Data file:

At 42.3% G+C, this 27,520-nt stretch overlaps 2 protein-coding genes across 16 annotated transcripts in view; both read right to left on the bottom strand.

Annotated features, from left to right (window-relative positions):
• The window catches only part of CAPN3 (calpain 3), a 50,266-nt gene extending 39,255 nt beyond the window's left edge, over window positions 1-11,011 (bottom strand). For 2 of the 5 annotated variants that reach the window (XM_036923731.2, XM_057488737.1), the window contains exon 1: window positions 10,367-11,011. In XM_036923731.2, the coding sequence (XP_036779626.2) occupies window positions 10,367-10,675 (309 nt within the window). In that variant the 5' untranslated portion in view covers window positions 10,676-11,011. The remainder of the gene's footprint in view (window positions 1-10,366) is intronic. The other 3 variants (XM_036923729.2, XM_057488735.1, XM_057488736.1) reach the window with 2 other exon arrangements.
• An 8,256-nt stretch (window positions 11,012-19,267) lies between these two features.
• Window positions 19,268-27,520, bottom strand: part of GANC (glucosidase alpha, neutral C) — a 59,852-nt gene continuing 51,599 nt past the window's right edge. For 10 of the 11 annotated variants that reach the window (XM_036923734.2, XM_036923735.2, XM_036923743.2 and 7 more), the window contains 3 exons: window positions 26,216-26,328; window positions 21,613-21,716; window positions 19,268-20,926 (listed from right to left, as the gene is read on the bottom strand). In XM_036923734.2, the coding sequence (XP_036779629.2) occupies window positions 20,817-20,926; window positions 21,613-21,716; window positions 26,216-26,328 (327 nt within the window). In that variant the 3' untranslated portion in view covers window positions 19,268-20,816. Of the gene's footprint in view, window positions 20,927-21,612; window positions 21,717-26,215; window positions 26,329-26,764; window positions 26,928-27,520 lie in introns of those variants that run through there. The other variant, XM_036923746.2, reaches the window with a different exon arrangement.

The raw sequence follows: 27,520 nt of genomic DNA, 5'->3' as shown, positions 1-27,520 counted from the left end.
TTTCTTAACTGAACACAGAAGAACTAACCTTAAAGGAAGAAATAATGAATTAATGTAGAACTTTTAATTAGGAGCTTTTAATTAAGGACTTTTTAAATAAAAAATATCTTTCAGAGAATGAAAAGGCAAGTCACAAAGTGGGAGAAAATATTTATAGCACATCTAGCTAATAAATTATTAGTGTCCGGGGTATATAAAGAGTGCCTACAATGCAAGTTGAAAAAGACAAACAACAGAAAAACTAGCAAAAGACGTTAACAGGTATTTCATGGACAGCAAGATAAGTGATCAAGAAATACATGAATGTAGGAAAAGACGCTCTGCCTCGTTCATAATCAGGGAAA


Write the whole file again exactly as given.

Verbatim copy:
At 42.3% G+C, this 27,520-nt stretch overlaps 2 protein-coding genes across 16 annotated transcripts in view; both read right to left on the bottom strand.

Annotated features, from left to right (window-relative positions):
• The window catches only part of CAPN3 (calpain 3), a 50,266-nt gene extending 39,255 nt beyond the window's left edge, over window positions 1-11,011 (bottom strand). For 2 of the 5 annotated variants that reach the window (XM_036923731.2, XM_057488737.1), the window contains exon 1: window positions 10,367-11,011. In XM_036923731.2, the coding sequence (XP_036779626.2) occupies window positions 10,367-10,675 (309 nt within the window). In that variant the 5' untranslated portion in view covers window positions 10,676-11,011. The remainder of the gene's footprint in view (window positions 1-10,366) is intronic. The other 3 variants (XM_036923729.2, XM_057488735.1, XM_057488736.1) reach the window with 2 other exon arrangements.
• An 8,256-nt stretch (window positions 11,012-19,267) lies between these two features.
• Window positions 19,268-27,520, bottom strand: part of GANC (glucosidase alpha, neutral C) — a 59,852-nt gene continuing 51,599 nt past the window's right edge. For 10 of the 11 annotated variants that reach the window (XM_036923734.2, XM_036923735.2, XM_036923743.2 and 7 more), the window contains 3 exons: window positions 26,216-26,328; window positions 21,613-21,716; window positions 19,268-20,926 (listed from right to left, as the gene is read on the bottom strand). In XM_036923734.2, the coding sequence (XP_036779629.2) occupies window positions 20,817-20,926; window positions 21,613-21,716; window positions 26,216-26,328 (327 nt within the window). In that variant the 3' untranslated portion in view covers window positions 19,268-20,816. Of the gene's footprint in view, window positions 20,927-21,612; window positions 21,717-26,215; window positions 26,329-26,764; window positions 26,928-27,520 lie in introns of those variants that run through there. The other variant, XM_036923746.2, reaches the window with a different exon arrangement.

The raw sequence follows: 27,520 nt of genomic DNA, 5'->3' as shown, positions 1-27,520 counted from the left end.
TTTCTTAACTGAACACAGAAGAACTAACCTTAAAGGAAGAAATAATGAATTAATGTAGAACTTTTAATTAGGAGCTTTTAATTAAGGACTTTTTAAATAAAAAATATCTTTCAGAGAATGAAAAGGCAAGTCACAAAGTGGGAGAAAATATTTATAGCACATCTAGCTAATAAATTATTAGTGTCCGGGGTATATAAAGAGTGCCTACAATGCAAGTTGAAAAAGACAAACAACAGAAAAACTAGCAAAAGACGTTAACAGGTATTTCATGGACAGCAAGATAAGTGATCAAGAAATACATGAATGTAGGAAAAGACGCTCTGCCTCGTTCATAATCAGGGAAA